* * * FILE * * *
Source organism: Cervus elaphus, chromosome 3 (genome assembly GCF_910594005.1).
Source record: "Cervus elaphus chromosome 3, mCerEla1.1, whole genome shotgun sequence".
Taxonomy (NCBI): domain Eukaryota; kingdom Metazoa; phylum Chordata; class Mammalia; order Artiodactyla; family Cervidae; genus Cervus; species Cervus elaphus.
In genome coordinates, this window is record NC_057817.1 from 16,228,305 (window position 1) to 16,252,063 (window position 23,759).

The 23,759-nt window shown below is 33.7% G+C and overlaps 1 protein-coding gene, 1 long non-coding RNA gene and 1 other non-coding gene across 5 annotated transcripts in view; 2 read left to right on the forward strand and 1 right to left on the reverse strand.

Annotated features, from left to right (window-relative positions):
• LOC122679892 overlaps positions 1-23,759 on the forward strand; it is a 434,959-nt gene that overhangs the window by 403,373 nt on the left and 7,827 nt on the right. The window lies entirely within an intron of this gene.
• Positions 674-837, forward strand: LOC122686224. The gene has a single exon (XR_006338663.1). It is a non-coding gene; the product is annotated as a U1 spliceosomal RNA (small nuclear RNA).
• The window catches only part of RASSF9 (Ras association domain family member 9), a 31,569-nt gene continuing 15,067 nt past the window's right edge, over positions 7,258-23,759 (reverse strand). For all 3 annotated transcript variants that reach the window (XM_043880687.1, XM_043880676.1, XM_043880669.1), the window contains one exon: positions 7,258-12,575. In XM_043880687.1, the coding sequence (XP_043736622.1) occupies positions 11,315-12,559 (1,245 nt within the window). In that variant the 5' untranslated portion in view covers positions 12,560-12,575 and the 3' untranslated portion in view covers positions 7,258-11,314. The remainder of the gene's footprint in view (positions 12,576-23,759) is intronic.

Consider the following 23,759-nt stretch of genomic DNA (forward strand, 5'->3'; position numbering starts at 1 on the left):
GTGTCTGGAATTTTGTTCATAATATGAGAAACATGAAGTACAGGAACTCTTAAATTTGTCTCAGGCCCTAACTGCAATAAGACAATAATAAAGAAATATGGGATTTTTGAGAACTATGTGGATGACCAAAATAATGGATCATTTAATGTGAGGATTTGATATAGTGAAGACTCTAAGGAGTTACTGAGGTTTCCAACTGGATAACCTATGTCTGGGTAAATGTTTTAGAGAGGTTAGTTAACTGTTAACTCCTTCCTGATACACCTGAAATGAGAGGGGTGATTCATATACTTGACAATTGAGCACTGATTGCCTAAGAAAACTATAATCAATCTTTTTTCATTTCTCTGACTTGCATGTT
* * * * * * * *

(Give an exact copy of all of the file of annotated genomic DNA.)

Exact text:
Source organism: Cervus elaphus, chromosome 3 (genome assembly GCF_910594005.1).
Source record: "Cervus elaphus chromosome 3, mCerEla1.1, whole genome shotgun sequence".
Taxonomy (NCBI): domain Eukaryota; kingdom Metazoa; phylum Chordata; class Mammalia; order Artiodactyla; family Cervidae; genus Cervus; species Cervus elaphus.
In genome coordinates, this window is record NC_057817.1 from 16,228,305 (window position 1) to 16,252,063 (window position 23,759).

The 23,759-nt window shown below is 33.7% G+C and overlaps 1 protein-coding gene, 1 long non-coding RNA gene and 1 other non-coding gene across 5 annotated transcripts in view; 2 read left to right on the forward strand and 1 right to left on the reverse strand.

Annotated features, from left to right (window-relative positions):
• LOC122679892 overlaps positions 1-23,759 on the forward strand; it is a 434,959-nt gene that overhangs the window by 403,373 nt on the left and 7,827 nt on the right. The window lies entirely within an intron of this gene.
• Positions 674-837, forward strand: LOC122686224. The gene has a single exon (XR_006338663.1). It is a non-coding gene; the product is annotated as a U1 spliceosomal RNA (small nuclear RNA).
• The window catches only part of RASSF9 (Ras association domain family member 9), a 31,569-nt gene continuing 15,067 nt past the window's right edge, over positions 7,258-23,759 (reverse strand). For all 3 annotated transcript variants that reach the window (XM_043880687.1, XM_043880676.1, XM_043880669.1), the window contains one exon: positions 7,258-12,575. In XM_043880687.1, the coding sequence (XP_043736622.1) occupies positions 11,315-12,559 (1,245 nt within the window). In that variant the 5' untranslated portion in view covers positions 12,560-12,575 and the 3' untranslated portion in view covers positions 7,258-11,314. The remainder of the gene's footprint in view (positions 12,576-23,759) is intronic.

Consider the following 23,759-nt stretch of genomic DNA (forward strand, 5'->3'; position numbering starts at 1 on the left):
GTGTCTGGAATTTTGTTCATAATATGAGAAACATGAAGTACAGGAACTCTTAAATTTGTCTCAGGCCCTAACTGCAATAAGACAATAATAAAGAAATATGGGATTTTTGAGAACTATGTGGATGACCAAAATAATGGATCATTTAATGTGAGGATTTGATATAGTGAAGACTCTAAGGAGTTACTGAGGTTTCCAACTGGATAACCTATGTCTGGGTAAATGTTTTAGAGAGGTTAGTTAACTGTTAACTCCTTCCTGATACACCTGAAATGAGAGGGGTGATTCATATACTTGACAATTGAGCACTGATTGCCTAAGAAAACTATAATCAATCTTTTTTCATTTCTCTGACTTGCATGTT